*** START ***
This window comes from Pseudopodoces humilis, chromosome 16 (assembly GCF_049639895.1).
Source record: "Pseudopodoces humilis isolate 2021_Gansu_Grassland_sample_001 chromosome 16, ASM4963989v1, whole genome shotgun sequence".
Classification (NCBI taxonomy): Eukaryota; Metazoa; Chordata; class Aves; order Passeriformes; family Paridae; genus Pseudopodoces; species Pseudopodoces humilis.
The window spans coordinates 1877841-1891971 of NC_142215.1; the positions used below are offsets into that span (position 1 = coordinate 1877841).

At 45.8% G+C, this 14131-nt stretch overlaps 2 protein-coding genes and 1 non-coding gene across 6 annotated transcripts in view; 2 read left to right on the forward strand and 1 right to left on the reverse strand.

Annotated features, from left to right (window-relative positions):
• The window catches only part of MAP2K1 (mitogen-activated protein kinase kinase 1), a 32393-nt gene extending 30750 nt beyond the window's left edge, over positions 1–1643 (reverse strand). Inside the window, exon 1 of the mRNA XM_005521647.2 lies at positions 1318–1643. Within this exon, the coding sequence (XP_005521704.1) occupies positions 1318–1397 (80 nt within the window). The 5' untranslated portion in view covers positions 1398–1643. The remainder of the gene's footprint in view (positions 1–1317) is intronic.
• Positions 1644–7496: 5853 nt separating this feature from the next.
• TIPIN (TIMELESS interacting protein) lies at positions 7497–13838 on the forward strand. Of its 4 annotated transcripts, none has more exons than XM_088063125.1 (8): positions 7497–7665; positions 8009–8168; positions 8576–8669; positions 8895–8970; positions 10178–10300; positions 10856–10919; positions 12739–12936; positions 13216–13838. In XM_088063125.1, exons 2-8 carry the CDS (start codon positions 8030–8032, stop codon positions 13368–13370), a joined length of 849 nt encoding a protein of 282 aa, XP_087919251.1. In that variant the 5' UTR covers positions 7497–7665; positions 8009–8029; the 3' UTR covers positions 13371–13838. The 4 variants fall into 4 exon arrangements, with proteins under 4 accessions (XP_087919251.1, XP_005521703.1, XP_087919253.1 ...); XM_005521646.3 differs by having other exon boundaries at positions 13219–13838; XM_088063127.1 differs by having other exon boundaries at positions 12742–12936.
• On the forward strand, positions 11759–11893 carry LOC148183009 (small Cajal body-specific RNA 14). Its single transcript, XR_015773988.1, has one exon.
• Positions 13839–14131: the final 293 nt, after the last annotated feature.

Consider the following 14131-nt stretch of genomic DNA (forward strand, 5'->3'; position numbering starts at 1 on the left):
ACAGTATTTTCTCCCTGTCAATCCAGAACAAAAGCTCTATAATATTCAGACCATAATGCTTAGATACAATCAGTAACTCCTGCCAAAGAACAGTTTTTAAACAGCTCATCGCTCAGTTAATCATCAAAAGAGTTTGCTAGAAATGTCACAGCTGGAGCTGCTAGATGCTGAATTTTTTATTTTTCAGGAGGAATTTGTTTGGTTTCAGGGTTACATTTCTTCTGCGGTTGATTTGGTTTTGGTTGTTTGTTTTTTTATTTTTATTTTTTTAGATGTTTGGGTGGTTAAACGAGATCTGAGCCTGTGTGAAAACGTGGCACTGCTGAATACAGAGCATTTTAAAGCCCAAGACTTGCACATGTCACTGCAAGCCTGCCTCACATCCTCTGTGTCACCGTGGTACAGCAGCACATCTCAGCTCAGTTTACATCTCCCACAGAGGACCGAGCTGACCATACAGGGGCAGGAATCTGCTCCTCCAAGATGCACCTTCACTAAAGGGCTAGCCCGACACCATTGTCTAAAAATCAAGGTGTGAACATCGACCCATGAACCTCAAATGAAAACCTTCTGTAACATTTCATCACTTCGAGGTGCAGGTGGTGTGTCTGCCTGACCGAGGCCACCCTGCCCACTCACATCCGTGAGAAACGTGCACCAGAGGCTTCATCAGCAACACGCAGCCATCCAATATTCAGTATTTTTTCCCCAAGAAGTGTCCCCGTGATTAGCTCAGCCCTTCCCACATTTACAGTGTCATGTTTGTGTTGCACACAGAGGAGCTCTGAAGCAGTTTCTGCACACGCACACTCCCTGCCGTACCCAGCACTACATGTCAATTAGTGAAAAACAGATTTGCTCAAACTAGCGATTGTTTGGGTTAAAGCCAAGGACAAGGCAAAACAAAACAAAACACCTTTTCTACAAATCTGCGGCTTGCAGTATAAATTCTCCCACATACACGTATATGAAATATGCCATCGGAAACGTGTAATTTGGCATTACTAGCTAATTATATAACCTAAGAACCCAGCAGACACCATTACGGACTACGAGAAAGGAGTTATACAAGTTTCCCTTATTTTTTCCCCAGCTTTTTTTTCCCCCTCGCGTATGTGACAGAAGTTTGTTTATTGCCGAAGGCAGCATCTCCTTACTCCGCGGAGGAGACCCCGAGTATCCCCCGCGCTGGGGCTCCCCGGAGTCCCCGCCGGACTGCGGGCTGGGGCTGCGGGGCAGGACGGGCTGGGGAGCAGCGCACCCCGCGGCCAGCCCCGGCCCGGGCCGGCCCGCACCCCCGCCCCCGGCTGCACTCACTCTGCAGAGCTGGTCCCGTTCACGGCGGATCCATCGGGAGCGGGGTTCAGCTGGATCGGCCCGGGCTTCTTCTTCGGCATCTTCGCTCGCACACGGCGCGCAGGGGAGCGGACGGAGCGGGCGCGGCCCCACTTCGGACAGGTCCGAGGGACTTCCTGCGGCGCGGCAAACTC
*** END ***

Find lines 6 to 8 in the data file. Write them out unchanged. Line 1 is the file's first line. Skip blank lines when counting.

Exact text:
Annotated features, from left to right (window-relative positions):
• The window catches only part of MAP2K1 (mitogen-activated protein kinase kinase 1), a 32393-nt gene extending 30750 nt beyond the window's left edge, over positions 1–1643 (reverse strand). Inside the window, exon 1 of the mRNA XM_005521647.2 lies at positions 1318–1643. Within this exon, the coding sequence (XP_005521704.1) occupies positions 1318–1397 (80 nt within the window). The 5' untranslated portion in view covers positions 1398–1643. The remainder of the gene's footprint in view (positions 1–1317) is intronic.
• Positions 1644–7496: 5853 nt separating this feature from the next.